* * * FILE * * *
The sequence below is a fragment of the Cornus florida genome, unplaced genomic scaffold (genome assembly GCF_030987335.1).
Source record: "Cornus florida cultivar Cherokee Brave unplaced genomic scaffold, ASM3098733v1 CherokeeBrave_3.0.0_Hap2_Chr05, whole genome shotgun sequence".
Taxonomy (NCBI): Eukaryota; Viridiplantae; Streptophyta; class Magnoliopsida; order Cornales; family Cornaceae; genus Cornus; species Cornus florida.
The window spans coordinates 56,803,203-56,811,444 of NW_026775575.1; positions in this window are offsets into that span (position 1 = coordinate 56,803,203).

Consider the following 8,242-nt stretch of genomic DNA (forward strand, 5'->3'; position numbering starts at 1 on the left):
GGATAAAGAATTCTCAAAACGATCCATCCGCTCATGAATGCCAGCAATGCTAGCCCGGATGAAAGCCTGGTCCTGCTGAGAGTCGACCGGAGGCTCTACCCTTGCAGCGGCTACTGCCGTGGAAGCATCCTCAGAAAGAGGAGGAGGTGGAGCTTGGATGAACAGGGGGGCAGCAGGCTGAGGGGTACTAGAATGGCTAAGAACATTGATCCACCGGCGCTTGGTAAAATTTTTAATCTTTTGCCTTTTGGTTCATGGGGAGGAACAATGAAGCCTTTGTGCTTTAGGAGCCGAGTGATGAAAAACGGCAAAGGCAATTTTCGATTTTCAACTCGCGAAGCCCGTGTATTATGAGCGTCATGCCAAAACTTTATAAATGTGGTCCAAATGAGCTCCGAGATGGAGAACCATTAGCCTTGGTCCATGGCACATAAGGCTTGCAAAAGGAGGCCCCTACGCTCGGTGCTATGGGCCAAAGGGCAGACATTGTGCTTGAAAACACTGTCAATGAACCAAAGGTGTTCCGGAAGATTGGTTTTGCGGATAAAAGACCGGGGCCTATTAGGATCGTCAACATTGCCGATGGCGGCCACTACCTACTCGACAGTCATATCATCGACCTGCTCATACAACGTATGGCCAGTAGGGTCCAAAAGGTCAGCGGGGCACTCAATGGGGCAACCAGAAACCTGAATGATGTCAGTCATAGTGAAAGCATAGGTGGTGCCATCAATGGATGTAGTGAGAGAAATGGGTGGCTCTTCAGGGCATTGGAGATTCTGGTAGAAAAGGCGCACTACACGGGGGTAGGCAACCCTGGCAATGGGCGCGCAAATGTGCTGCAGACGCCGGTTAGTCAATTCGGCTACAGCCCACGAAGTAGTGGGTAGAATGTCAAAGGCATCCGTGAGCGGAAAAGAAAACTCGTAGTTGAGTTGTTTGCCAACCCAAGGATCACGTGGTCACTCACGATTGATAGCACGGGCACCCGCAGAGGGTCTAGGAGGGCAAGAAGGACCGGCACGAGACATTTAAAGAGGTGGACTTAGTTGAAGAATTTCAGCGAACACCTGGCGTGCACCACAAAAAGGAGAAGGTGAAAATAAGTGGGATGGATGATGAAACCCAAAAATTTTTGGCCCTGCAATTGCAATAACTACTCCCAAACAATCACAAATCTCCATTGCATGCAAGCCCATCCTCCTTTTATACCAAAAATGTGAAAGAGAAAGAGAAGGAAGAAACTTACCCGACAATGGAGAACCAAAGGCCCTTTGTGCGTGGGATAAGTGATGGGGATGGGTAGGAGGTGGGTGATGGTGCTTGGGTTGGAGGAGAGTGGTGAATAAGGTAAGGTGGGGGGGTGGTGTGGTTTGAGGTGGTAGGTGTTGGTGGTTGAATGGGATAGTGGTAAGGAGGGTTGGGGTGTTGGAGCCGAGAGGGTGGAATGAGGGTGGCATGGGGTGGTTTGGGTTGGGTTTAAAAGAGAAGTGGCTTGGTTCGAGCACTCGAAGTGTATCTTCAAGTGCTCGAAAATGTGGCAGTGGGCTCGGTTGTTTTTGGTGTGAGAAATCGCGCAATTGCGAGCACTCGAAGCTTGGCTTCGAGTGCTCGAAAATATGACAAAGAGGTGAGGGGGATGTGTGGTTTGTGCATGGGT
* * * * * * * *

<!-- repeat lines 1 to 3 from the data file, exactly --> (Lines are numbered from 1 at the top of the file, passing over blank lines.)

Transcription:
The sequence below is a fragment of the Cornus florida genome, unplaced genomic scaffold (genome assembly GCF_030987335.1).
Source record: "Cornus florida cultivar Cherokee Brave unplaced genomic scaffold, ASM3098733v1 CherokeeBrave_3.0.0_Hap2_Chr05, whole genome shotgun sequence".
Taxonomy (NCBI): Eukaryota; Viridiplantae; Streptophyta; class Magnoliopsida; order Cornales; family Cornaceae; genus Cornus; species Cornus florida.